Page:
In a recent drama series devoted to the early years of the reign of Queen Elizabeth II – titled The Crown – a few arresting sequences show the British Prime Minister Winston Churchill sitting for a portrait by English artist Graham Sutherland. The series, intelligently written and beautifully enacted, offers what I found to be some of its best dialogue in the exchanges between the lovably cantankerous politician and the observant, enigmatic, modern artist who is commissioned to paint the portrait. Churchill, himself an enthusiastic painter, is visibly intrigued and a little threatened by the younger artist, whose methods are at odds with his own simple, plein-air mode of working. To hide his unease and counter Sutherland’s air of quiet strength, he delivers a string of knowing remarks about painting, and asks the other seemingly nonchalant questions that the viewers can see he desperately wants answers to. Sutherland, meanwhile, is unfazed by the older man’s baiting and prompting and is focused only on getting at the truth behind the man Churchill. Their Pinteresque sessions mount to a climax which shows them studying each other’s work and making poignant discoveries. The two men, one shy and one swaggering, both sensitive, unite over the experience of losing a child.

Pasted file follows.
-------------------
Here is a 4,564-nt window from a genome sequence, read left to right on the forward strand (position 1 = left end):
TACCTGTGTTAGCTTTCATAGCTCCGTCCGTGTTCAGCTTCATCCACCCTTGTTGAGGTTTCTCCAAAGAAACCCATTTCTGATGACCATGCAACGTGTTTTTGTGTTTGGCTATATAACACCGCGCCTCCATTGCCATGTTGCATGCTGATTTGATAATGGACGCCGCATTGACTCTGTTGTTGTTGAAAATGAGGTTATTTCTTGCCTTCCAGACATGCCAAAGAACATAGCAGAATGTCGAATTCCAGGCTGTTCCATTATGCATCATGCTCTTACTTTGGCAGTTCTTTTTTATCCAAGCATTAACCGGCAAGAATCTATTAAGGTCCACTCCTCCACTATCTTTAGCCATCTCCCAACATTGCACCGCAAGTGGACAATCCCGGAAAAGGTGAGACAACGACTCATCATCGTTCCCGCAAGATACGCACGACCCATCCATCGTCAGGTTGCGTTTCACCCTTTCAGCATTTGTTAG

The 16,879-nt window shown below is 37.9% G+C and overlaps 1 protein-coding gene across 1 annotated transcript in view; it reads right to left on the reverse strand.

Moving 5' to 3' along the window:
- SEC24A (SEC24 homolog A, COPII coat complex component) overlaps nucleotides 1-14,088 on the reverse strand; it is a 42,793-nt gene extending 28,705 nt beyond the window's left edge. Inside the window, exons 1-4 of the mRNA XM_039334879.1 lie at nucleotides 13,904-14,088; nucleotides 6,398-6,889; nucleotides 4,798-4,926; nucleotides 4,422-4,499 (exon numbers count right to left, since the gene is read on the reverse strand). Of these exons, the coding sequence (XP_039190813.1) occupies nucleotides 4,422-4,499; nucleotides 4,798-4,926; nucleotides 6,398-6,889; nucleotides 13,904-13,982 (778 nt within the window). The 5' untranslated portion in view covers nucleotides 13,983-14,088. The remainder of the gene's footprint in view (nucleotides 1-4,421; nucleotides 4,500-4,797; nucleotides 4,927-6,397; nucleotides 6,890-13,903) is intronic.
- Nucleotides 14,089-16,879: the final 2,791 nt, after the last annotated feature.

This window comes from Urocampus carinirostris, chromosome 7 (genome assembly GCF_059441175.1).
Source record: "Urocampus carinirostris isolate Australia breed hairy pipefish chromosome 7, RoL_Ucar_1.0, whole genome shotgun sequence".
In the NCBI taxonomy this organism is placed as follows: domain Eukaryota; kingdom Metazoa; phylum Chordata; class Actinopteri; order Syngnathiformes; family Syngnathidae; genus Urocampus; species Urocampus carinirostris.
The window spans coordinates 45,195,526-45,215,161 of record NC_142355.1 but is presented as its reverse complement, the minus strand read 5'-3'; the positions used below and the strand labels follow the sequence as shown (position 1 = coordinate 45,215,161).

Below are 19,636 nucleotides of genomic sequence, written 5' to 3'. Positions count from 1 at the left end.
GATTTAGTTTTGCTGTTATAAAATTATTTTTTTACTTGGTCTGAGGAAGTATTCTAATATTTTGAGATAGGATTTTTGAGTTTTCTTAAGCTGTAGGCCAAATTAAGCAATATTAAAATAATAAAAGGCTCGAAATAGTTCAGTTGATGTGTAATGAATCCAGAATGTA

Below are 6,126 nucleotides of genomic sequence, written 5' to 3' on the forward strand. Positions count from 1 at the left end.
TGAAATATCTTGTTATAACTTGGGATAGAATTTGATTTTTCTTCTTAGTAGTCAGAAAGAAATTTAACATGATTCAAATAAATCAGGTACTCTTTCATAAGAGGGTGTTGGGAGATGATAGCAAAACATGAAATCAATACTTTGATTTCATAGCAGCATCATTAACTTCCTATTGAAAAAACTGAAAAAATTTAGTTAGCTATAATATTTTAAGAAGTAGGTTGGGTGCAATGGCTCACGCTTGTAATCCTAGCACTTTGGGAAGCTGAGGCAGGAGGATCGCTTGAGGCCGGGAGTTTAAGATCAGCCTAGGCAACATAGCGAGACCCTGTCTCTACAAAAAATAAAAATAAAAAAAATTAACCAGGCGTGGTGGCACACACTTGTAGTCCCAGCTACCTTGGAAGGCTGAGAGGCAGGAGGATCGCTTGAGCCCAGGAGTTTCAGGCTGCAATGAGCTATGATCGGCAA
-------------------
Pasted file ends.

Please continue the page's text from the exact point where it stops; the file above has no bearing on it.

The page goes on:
This raw, human drama all unfolds over the course of, and because of, a sitting for a portrait. Art has a way of drawing out secrets and pasts, of forging bonds between artists that are as logical as they are brittle. In his latest book, The Art of Rivalry: Four Friendships, Betrayals, and Breakthroughs in Modern Art, Pulitzer Prize-winning critic Sebastian Smee looks at four famous rivalries from modern art history to explore the mysterious workings of inspiration among artists and understand the role of rivalry in creative growth and maturation. The artist duos he surveys are Lucian Freud and Francis Bacon, Édouard Manet and Edgar Degas, Henri Matisse and Pablo Picasso, and Jackson Pollock and Willem de Kooning. Not only do these names and the oeuvres linked with them mark turning points for modern art, they bring with them visions and associations of entire eras and cultures that Smee passionately explores through their lives. We are taken through post-war London as Smee traces the movements of Freud and Bacon during the most crucial years of their practices. We sojourn in Paris twice, first at the turn of the last century as Manet and Degas become friendly competitors, then a few decades later to see Matisse and Picasso unwittingly bring out the best in each other. We end up in New York to find Pollock and de Kooning define abstract expressionism as we have come to know it.